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Riding (actual) road bikes on dirt/gravel

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Riding (actual) road bikes on dirt/gravel

Old 08-16-18, 05:05 PM
  #1  
cthenn
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Riding (actual) road bikes on dirt/gravel

I've been noticing an uptick in the trend of people riding dedicated road bikes (road bike models with carbon road wheels and 23's) on dirt and gravel lately. Mostly, I've seen this in pictures on certain social media outlets, advertising, Strava, etc. Have I just been asleep, or is this a new thing? And why? I know "adventure" cycling and gravel bikes is a hot thing right now, but why would you ride an overly stiff road bike with skinny slick road tires meant for pavement on this terrain? From what I've seen, it's mostly fire road type stuff, not like full on singletrack with tree roots and rocks, but still. I know...it's a bike, it has rubber tires, it's not like a road bike will fall apart once it leaves pavement, but it doesn't seem like the right tool for the job. Honestly, it all seems a little hipster-y, and trendy, and for the purpose of posting photos, and being one of the cool kids, but I'm sure I'll get flamed for saying that...

Does anyone here ride their designed and dedicated road machine off-road on a regular basis? If so, why? Is it fun/comfortable? I could understand going off road as a shortcut or link up between roads, but otherwise, seems like the wrong bike choice. Probably just my own issue, considering I'm weird in that I absolutely hate riding my road bike on anything but pavement.
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Old 08-16-18, 05:32 PM
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Maybe part of a route just requires you ride dirt ?

I used to live 1-1/2 miles down a dirt road in Santa Fe, NM. My bike at the time had 23mm’s and this was long before gravel bikes. Thus I just rode dirt on my road bike as the remaining 50 miles was pavement. It’s not like it’s going to kill you or the bike. Nowadays if I still lived there, I’m certain I’d be on a gravel bike with 32mm slicks and would incorporate a lot of gravel and dirt roads.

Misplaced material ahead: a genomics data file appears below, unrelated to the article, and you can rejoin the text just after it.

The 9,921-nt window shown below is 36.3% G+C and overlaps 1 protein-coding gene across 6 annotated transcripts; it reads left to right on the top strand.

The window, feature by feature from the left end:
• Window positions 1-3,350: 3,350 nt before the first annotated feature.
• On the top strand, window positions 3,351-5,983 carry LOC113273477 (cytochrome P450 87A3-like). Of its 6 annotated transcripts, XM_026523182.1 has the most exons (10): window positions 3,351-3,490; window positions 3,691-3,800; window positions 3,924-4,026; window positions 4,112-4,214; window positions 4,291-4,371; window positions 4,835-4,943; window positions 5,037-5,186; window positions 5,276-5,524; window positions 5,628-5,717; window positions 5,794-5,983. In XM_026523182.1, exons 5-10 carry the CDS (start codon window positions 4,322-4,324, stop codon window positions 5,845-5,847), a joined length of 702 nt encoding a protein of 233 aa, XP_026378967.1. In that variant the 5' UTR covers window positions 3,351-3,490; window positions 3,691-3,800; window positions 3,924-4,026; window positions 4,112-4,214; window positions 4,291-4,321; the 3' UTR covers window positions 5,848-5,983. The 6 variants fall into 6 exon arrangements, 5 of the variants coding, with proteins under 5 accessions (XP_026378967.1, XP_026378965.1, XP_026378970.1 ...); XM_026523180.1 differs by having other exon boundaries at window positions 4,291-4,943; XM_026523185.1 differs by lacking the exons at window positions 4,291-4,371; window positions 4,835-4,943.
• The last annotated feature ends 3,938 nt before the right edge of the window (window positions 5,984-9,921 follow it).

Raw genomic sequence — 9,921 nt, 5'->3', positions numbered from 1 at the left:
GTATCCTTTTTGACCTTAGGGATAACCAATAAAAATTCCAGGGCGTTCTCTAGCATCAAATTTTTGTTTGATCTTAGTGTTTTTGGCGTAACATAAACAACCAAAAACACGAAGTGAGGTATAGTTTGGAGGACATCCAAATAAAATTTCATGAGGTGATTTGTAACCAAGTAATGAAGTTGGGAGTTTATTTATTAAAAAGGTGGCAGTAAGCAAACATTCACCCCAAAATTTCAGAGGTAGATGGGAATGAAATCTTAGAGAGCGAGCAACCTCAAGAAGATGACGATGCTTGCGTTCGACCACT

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Old 08-16-18, 05:38 PM
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I don't know that so many folks are using road bikes as gravel bikes per se, but a lot of people do like to go off road now and then, and even when the theme is gravel, maybe no more than a third of such a ride would be off road. For those, I don't know many who'd ride 23s, but more likely it's just a handful of miles in a much longer ride, but often that part happens to be the Instagram moment.

The first time I followed a "dirty roadie" down a trail, I was on the old Propel with skinny tires. Yes, that was memorialized on social media, but no, I didn't do it again. I got a TCX shortly thereafter instead.
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Old 08-16-18, 05:42 PM
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If I know ahead of time that my route is going to have a lot of dirt and gravel, I'll take my CX bike, but if it's just a short cut on well packed dirt, there's no harm. In fact one of my (very few) KOMs is on a gravel levee that I got on my Tarmac. Just thought I'd take a short cut to save a couple miles, avoid the busier highway, and for funzies. Truthfully, a lot of the dirt roads in the Delta are smoother than the "paved" roads.
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Old 08-16-18, 07:04 PM
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Some are riding road bikes on gravel roads to see what it is about. They want to give it a try.

It can also open up new routes and areas which might not be accessible on pavement alone.

Both are what got me started. I rode to a beautiful area which which was too far by pavement but very accessible by a two mile long gravel road. It was fun to ride, I wanted to go faster and now I own a nice gravel bike.


-Tim-
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Old 08-16-18, 07:08 PM
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I've ridden my carbon road bike on gravel and dirt, but only for short stints. No harm no foul.
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Old 08-16-18, 07:09 PM
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I never had enough control on 23s to ride much in the dirt. Straight line is easy peasy, turning works but isn't what you're used to, and you have to go slower than you're used to.
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Old 08-16-18, 07:19 PM